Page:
Labels. I really love labels.
I love finding interesting labels in things, not on things - quiet, elegant labels that stand the test of time and speak of beautiful quality, attention to detail and sometimes a sense of humour. Showy colourful labels with quirky names and symbols - they are all interesting. I enjoy typography of all kinds, so this love of labels is yet another way to enjoy lettering and mark-making.
Some are classics, like the Harris Tweed label and the CC41 Utility Mark seen on wartime clothing - others are evidence of a disappearing culture of British pride in production - embroidered labels and company names marking quality household goods - cotton sheets from Finlays, Riggs & Willow Royal, pure wool blankets from Otterburn Mill, Melin Tregwynt in Wales and the C.W.S at Littleborough.
Vintage labels mark special occasion clothes and extravagant lifestyles from the past, while other, modern labels speak of 21st century creativity, cultural awareness that mimics the past while embracing the present.
My label collection grows as I recycle unwanted clothing for other projects and hoard beautiful dresses for dancing. A once commonplace way of marking clothes and everyday household products has developed historical significance with the passage of time, and I rejoice with every interesting label I discover. I don't plan on doing anything with them, I just enjoy looking at them every now and then.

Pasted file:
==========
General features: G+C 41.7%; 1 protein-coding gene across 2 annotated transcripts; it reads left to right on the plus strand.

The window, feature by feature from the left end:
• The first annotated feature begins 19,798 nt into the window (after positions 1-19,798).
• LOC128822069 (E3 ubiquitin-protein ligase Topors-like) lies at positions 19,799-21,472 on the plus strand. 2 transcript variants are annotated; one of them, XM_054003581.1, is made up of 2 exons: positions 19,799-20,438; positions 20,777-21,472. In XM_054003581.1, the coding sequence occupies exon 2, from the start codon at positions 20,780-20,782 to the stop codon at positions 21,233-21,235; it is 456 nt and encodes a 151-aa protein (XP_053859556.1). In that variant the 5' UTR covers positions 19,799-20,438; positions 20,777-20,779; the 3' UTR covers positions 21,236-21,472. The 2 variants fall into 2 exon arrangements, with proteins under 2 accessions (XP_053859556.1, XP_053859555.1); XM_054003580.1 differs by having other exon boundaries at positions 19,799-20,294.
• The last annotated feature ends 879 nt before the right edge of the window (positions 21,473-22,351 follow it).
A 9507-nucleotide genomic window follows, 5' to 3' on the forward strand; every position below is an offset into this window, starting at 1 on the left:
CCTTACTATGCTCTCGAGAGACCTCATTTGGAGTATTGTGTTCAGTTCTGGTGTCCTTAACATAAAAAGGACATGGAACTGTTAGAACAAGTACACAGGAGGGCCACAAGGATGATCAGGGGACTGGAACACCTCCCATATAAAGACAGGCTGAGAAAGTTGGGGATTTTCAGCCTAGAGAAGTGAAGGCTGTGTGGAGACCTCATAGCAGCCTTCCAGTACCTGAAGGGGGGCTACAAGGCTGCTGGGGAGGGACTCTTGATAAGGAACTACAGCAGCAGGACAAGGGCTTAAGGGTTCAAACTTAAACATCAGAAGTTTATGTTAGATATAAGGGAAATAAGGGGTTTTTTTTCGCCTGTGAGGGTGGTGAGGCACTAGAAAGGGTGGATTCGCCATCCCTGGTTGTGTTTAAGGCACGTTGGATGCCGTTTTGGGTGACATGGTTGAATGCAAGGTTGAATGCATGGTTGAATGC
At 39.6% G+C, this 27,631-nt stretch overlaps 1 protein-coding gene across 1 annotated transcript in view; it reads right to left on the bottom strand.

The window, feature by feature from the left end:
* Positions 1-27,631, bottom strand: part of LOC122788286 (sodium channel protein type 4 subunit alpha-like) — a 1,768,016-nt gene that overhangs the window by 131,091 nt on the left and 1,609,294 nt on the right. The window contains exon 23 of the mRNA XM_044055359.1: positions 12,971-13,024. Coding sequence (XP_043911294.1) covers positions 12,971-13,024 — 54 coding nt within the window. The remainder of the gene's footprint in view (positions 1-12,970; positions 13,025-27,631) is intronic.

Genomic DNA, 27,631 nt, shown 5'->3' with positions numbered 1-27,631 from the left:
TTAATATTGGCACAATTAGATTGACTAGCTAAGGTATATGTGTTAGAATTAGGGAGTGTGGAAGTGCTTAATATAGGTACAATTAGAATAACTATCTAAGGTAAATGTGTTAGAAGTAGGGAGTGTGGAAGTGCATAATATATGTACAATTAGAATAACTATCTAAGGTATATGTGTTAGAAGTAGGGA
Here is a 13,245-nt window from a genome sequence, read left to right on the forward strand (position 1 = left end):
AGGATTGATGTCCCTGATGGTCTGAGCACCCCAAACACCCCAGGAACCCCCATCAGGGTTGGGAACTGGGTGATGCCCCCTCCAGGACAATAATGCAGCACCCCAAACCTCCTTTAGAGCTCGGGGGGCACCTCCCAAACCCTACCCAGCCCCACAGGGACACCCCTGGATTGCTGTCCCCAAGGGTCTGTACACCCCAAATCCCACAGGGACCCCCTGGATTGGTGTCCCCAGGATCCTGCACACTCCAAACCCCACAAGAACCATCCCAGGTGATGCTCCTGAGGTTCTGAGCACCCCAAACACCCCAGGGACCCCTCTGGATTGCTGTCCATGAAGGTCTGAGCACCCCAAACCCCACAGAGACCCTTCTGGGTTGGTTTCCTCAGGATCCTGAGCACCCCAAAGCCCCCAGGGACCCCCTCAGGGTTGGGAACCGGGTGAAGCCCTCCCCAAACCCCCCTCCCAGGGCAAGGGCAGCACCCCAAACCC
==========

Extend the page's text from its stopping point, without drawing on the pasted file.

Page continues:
This is my hymn to haberdashery .... those glorious piles of useful sewing supplies, the well stocked stall and its many treasures.
I love haberdashery, even saying the word out loud makes me smile, Haberdashery. It conjures up images of those tools and supplies, coveted by me and used by a haberdasher - a dealer in small items used in sewing such as buttons, zips and threads - and pressed into service by the Tailor of Gloucester, one of my all-time favourite stories - 'no more twist'
The quiet beauty of tiny pearl buttons, gleaming circles of glass head pins, flower shaped cards of needles, tomato pin cushions and rows of sewing threads. They transport me back to childhood, I'm 10 years old and trying to decide what to buy with my pocket money at the sewing stall - gloating over bags of ribbons, embroidery silks or even more buttons. A delicious feast for the senses and more valuable than sweets.
Who knows where rummaging in a lovely old button tin will take me - right back to Nana's kitchen table, long ago with my sisters, all counting out treasure into tottering piles or right now, planning my latest clothing makeover with those glorious jet beauties and the bundle of braids.
Revel in those handed down sewing boxes and returning haberdashery counters.
Creativity starts here.